In this chapter, it is apparent that the wine Noah drank had an intoxicating effect on him since he became drunk. Scholars and theologians have used this incident to argue that alcoholic wine existed in biblical times.[14] The allusion to Noah's intoxication emphasizes the presence of fermented and alcoholic drinks, opposing theories that biblical wine could have been substituted with non-alcoholic beverages. The interaction of these stories in the Bible continues to be a source of controversy and discussion over the nature and significance of alcoholic beverages in biblical theology and history.


Hinduism does not have a central authority which is followed by all Hindus, though religious texts generally discourage the use or consumption of specific types of alcohol for specific castes while some texts refer to alcohol with a more positive opinion.

In Śruti texts such as Vedas and Upanishads which are the most authoritative texts in Hinduism and considered apauruṣeya, which means "authorless", intoxication is considered as a recipe of sinfulness, weakness, failure and violent behaviour in several verses:

One becomes sinful if he or she crosses even one of the 7 restraints. Yaskacharya defines these 7 sins in his Nirukta as: Theft, Adultery, Murder of a noble person, Jealousy, Dishonesty, Repeating misdeeds and consumption of alcohol.

— Rigveda 10.5.6[16]

Those who consume intoxicants lose their intellect, talk rubbish, get naked and fight with each other.

— Rigveda 8.2.12[16]

An action performed as per the inner voice does not lead to sins. Dumb arrogance against inner voice, however, is source of frustration and miseries in same manner as intoxication and gambling destroy us. Ishwar inspires those with noble elevated thoughts towards progress and propels down those who decide to think lowly. Lowly acts performed even in dreams cause decline.

— Rigveda 7.86.6[16]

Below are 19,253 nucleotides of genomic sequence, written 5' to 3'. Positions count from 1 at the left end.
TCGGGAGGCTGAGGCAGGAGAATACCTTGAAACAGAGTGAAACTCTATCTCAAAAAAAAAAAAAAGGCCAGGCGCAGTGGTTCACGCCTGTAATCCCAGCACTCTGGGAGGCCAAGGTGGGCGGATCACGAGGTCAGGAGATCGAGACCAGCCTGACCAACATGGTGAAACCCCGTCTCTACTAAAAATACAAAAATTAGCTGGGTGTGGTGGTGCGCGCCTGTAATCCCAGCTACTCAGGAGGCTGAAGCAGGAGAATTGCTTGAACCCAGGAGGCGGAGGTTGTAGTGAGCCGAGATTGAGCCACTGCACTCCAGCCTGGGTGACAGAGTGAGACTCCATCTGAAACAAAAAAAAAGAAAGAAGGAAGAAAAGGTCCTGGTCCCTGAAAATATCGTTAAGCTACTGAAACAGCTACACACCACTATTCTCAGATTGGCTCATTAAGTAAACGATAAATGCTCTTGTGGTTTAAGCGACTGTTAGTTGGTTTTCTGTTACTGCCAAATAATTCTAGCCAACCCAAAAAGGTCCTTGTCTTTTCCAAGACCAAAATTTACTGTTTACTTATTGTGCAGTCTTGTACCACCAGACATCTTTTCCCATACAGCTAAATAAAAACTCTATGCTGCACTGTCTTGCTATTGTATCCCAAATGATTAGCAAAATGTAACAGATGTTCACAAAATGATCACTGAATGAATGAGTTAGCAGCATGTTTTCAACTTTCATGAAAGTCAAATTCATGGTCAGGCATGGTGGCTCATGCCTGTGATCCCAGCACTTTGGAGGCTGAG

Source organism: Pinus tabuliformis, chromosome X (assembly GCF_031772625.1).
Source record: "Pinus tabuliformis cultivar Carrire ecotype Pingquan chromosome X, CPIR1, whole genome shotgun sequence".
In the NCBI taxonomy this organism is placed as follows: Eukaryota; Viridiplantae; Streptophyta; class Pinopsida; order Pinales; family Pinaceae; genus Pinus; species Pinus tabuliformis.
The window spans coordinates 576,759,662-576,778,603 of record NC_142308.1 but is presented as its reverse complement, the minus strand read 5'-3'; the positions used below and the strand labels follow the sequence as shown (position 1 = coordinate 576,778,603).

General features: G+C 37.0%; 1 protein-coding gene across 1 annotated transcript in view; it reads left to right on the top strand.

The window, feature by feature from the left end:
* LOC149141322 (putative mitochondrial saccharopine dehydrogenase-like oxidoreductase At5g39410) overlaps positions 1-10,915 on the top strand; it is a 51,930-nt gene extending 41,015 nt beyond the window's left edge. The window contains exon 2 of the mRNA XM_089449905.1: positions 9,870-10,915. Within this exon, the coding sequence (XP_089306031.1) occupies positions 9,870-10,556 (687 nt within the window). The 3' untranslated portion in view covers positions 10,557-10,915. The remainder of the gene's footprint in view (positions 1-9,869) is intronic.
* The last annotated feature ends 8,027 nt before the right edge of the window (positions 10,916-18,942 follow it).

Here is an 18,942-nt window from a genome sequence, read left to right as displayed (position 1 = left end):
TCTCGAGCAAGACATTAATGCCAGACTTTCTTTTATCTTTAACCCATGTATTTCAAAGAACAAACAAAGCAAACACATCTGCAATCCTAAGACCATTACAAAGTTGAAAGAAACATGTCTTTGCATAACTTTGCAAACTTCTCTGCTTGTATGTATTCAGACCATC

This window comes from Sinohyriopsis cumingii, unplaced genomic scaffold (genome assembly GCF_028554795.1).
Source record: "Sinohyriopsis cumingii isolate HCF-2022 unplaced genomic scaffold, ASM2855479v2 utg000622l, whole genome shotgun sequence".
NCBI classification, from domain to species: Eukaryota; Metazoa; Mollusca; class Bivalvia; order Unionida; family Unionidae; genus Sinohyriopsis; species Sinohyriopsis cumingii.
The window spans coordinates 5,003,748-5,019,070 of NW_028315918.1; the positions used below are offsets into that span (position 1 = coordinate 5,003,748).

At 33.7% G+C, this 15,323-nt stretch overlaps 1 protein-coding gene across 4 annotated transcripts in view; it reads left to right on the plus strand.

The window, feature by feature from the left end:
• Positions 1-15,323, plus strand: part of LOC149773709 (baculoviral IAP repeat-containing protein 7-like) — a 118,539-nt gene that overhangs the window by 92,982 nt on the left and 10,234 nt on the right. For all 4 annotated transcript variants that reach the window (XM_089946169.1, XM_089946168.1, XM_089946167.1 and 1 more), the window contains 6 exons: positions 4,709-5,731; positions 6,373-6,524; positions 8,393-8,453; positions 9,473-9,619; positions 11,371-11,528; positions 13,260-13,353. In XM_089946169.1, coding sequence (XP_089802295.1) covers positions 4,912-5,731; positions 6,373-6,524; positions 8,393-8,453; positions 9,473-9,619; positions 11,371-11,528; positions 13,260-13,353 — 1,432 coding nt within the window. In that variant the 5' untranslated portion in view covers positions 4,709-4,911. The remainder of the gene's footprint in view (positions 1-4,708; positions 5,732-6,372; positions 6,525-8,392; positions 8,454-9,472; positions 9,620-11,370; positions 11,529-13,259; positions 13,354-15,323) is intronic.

Weak minds are attracted towards meat, alcohol, sensuality and womanizing. But O non-violent mind, you focus your mind towards the world in same manner as a mother cares for her child.

— Atharvaveda 6.70.1[16]

A person who steals gold, or drinks liquor, or goes to bed with his teacher's wife, or kills a brāhmin—these four are lost. Also lost is the fifth—one who keeps company with such people.

— Chandogya Upanishad 5.10.9[17]

In Smriti texts which are considered less authoritative than Sruti, the verses contradict each other and encourage the use of alcohol but remind of abstention being better. In Hindu texts, particularly the Dharma Shastras, the consumption of alcohol is addressed with varying levels of restriction based on caste. The Manu Smriti, a key text outlining the norms and codes of conduct for various social classes, prescribes different regulations for alcohol consumption among castes. While the Kshatriya caste, comprising warriors and rulers, is allowed to consume alcohol in moderation as part of their social and ceremonial functions, the Brahmin caste, consisting of priests, scholars, and teachers, is generally discouraged from consuming alcohol due to their spiritual and religious responsibilities. For the Vaishya caste, which includes merchants and traders, and the Shudra caste, comprising laborers and service providers, the Manu Smriti lays down specific rules and restrictions regarding alcohol consumption. It is important to note that the caste-based rules on alcohol consumption, like many other aspects of the caste system, have been subject to criticism and reinterpretation in modern times. Contemporary Hinduism has seen a shift towards a more egalitarian perspective, emphasizing individual choice and responsibility in matters such as alcohol consumption, rather than strict adherence to caste-based rules.

A twice-born person, having, through folly, drunk wine, shall drink wine red-hot; he becomes freed from his guilt, when his body has been completely burnt by it.

— Manusmriti 11.90, Gautama 23.1, Baudhāyana 2.1.18, Āpastamba 1.25.3, Vaśiṣtha 20.19, Yājñavalkya 3.253[18]

There is no sin in the eating of meat, nor in wine, nor in sexual intercourse,
Such is the natural way of living beings; but abstention is conducive to great rewards.

— Manusmriti 5.56[19]

The ten intoxicating drinks are unclean for a Brahmana; but a Kshatriya and a Vaishya commit no wrong in drinking them.